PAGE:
In its fourth quarter earnings announcement on Wednesday, TJX, which owns retail stores T.J. Maxx, Marshalls, and others, said it would raise base pay for all of its employees.
All full-time and part-time employees will be paid at least $9 an hour starting in June. Pay for those who have worked with the company for six months or more will start making at least $10 an hour “[s]ometime during 2016,” the release said.
In explaining the raises, TJX CEO Carol Meyrowitz said, “This pay initiative is an important part of our strategies to continue attracting and retaining the best talent in order to deliver a great shopping experience for our customers, remain competitive on wages in our U.S. markets, and stay focused on our value mission.”
The news comes a week after the country’s largest employer, Walmart, announced that it would be raising its lowest pay to $9 in April and $10 early next year. Other retailers have previously done the same: the Gap raised its lowest wages to $10 an hour and IKEA increased average pay to $10.76 an hour. Walmart and Gap both similarly noted that they were making the change to improve hiring and reduce turnover, which both said would improve their sales and finances.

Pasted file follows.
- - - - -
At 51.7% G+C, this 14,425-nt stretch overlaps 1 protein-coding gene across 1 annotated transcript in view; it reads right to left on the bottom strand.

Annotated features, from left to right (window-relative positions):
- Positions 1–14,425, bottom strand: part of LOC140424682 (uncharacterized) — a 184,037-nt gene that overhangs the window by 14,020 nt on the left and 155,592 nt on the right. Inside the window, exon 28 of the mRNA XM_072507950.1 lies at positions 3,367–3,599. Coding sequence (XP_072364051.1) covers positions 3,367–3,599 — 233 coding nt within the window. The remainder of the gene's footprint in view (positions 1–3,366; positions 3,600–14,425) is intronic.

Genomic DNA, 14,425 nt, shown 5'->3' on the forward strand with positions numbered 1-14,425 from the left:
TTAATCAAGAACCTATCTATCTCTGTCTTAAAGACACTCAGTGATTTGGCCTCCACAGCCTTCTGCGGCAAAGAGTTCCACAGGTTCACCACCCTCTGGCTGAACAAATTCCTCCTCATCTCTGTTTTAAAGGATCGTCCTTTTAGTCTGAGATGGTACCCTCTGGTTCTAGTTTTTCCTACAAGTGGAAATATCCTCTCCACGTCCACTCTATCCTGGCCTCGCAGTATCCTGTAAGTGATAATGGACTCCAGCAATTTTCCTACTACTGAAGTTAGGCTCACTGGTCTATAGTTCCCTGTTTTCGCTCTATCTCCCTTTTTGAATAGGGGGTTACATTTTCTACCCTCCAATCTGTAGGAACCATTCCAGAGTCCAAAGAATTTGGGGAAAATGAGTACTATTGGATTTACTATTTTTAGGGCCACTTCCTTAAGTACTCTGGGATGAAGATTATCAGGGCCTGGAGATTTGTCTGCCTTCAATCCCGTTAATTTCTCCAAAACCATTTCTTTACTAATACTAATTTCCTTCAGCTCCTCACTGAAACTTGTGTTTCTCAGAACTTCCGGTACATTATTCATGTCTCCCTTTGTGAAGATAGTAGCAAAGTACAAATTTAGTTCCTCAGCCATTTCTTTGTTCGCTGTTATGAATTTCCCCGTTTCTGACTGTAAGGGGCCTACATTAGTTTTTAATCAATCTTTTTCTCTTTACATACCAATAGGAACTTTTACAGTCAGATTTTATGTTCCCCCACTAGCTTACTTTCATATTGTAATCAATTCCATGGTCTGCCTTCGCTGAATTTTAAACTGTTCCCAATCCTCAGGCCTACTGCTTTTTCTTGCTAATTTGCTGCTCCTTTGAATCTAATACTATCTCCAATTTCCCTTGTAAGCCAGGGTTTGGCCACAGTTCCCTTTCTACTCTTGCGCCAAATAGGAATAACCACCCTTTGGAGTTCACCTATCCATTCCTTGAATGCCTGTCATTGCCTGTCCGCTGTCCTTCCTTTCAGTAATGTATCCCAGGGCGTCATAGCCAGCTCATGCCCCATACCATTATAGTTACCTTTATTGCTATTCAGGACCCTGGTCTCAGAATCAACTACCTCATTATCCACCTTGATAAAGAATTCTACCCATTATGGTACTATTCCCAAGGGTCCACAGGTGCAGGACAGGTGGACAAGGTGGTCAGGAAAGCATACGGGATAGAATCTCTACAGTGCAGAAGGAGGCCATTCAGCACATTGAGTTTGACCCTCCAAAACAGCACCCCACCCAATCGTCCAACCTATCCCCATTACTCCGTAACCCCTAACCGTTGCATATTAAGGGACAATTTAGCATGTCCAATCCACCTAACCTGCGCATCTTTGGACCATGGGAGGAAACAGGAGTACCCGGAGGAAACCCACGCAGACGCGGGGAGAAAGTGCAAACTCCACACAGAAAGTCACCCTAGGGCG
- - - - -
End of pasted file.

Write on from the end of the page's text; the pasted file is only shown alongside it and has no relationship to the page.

All of these companies can rest assured that research has found that higher wages can benefit employers. A recent survey of existing research found that raises at major American companies reduce turnover, attract better job candidates, increase employees’ productivity and performance, and end up enhancing customer service. Another study also found that companies that increase wages benefit from improved recruitment and retention as well as improved efficiency because they can require workers to work harder.
Giving low-wage workers more pay can also increase sales. Lower-income Americans tend to spend most of their raises, pumping billions of dollars back into the economy and increasing demand for retailers’ goods.